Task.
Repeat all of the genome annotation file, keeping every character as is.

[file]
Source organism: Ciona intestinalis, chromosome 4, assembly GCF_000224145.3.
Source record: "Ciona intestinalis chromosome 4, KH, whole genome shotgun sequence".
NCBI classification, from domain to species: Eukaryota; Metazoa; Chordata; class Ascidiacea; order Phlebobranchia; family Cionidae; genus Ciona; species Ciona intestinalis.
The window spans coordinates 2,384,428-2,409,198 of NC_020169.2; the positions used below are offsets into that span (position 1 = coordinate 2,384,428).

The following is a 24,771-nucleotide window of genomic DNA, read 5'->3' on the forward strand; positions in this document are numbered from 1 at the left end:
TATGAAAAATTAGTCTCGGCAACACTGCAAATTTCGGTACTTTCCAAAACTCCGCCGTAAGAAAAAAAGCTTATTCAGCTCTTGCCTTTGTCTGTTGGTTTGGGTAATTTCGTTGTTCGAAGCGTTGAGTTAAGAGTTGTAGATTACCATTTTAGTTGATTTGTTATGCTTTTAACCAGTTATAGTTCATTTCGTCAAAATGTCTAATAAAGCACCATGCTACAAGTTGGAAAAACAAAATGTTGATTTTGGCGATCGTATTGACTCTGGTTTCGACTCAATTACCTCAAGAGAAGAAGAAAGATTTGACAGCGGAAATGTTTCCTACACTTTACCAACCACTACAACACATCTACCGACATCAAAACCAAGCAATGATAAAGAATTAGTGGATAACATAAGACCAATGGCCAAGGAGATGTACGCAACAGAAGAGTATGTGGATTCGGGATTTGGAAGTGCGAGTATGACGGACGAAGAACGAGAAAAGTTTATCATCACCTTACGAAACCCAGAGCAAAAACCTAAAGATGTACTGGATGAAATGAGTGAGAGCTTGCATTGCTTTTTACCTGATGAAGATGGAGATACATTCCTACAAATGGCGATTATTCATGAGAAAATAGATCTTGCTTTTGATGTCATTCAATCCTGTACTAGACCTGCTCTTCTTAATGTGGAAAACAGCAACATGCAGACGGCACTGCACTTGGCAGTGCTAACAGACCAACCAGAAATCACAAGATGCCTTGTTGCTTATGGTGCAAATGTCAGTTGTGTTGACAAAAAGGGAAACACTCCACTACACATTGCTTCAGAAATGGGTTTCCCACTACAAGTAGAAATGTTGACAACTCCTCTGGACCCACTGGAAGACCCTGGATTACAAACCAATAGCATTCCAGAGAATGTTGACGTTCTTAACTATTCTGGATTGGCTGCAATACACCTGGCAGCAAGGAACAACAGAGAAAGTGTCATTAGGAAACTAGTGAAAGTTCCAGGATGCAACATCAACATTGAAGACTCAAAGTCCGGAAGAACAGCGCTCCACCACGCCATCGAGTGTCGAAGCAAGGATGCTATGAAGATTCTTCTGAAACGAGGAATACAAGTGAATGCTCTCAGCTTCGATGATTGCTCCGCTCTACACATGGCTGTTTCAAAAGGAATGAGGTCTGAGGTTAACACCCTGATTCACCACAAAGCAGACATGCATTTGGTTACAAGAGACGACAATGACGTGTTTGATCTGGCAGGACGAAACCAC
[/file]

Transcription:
Source organism: Ciona intestinalis, chromosome 4, assembly GCF_000224145.3.
Source record: "Ciona intestinalis chromosome 4, KH, whole genome shotgun sequence".
NCBI classification, from domain to species: Eukaryota; Metazoa; Chordata; class Ascidiacea; order Phlebobranchia; family Cionidae; genus Ciona; species Ciona intestinalis.
The window spans coordinates 2,384,428-2,409,198 of NC_020169.2; the positions used below are offsets into that span (position 1 = coordinate 2,384,428).

The following is a 24,771-nucleotide window of genomic DNA, read 5'->3' on the forward strand; positions in this document are numbered from 1 at the left end:
TATGAAAAATTAGTCTCGGCAACACTGCAAATTTCGGTACTTTCCAAAACTCCGCCGTAAGAAAAAAAGCTTATTCAGCTCTTGCCTTTGTCTGTTGGTTTGGGTAATTTCGTTGTTCGAAGCGTTGAGTTAAGAGTTGTAGATTACCATTTTAGTTGATTTGTTATGCTTTTAACCAGTTATAGTTCATTTCGTCAAAATGTCTAATAAAGCACCATGCTACAAGTTGGAAAAACAAAATGTTGATTTTGGCGATCGTATTGACTCTGGTTTCGACTCAATTACCTCAAGAGAAGAAGAAAGATTTGACAGCGGAAATGTTTCCTACACTTTACCAACCACTACAACACATCTACCGACATCAAAACCAAGCAATGATAAAGAATTAGTGGATAACATAAGACCAATGGCCAAGGAGATGTACGCAACAGAAGAGTATGTGGATTCGGGATTTGGAAGTGCGAGTATGACGGACGAAGAACGAGAAAAGTTTATCATCACCTTACGAAACCCAGAGCAAAAACCTAAAGATGTACTGGATGAAATGAGTGAGAGCTTGCATTGCTTTTTACCTGATGAAGATGGAGATACATTCCTACAAATGGCGATTATTCATGAGAAAATAGATCTTGCTTTTGATGTCATTCAATCCTGTACTAGACCTGCTCTTCTTAATGTGGAAAACAGCAACATGCAGACGGCACTGCACTTGGCAGTGCTAACAGACCAACCAGAAATCACAAGATGCCTTGTTGCTTATGGTGCAAATGTCAGTTGTGTTGACAAAAAGGGAAACACTCCACTACACATTGCTTCAGAAATGGGTTTCCCACTACAAGTAGAAATGTTGACAACTCCTCTGGACCCACTGGAAGACCCTGGATTACAAACCAATAGCATTCCAGAGAATGTTGACGTTCTTAACTATTCTGGATTGGCTGCAATACACCTGGCAGCAAGGAACAACAGAGAAAGTGTCATTAGGAAACTAGTGAAAGTTCCAGGATGCAACATCAACATTGAAGACTCAAAGTCCGGAAGAACAGCGCTCCACCACGCCATCGAGTGTCGAAGCAAGGATGCTATGAAGATTCTTCTGAAACGAGGAATACAAGTGAATGCTCTCAGCTTCGATGATTGCTCCGCTCTACACATGGCTGTTTCAAAAGGAATGAGGTCTGAGGTTAACACCCTGATTCACCACAAAGCAGACATGCATTTGGTTACAAGAGACGACAATGACGTGTTTGATCTGGCAGGACGAAACCAC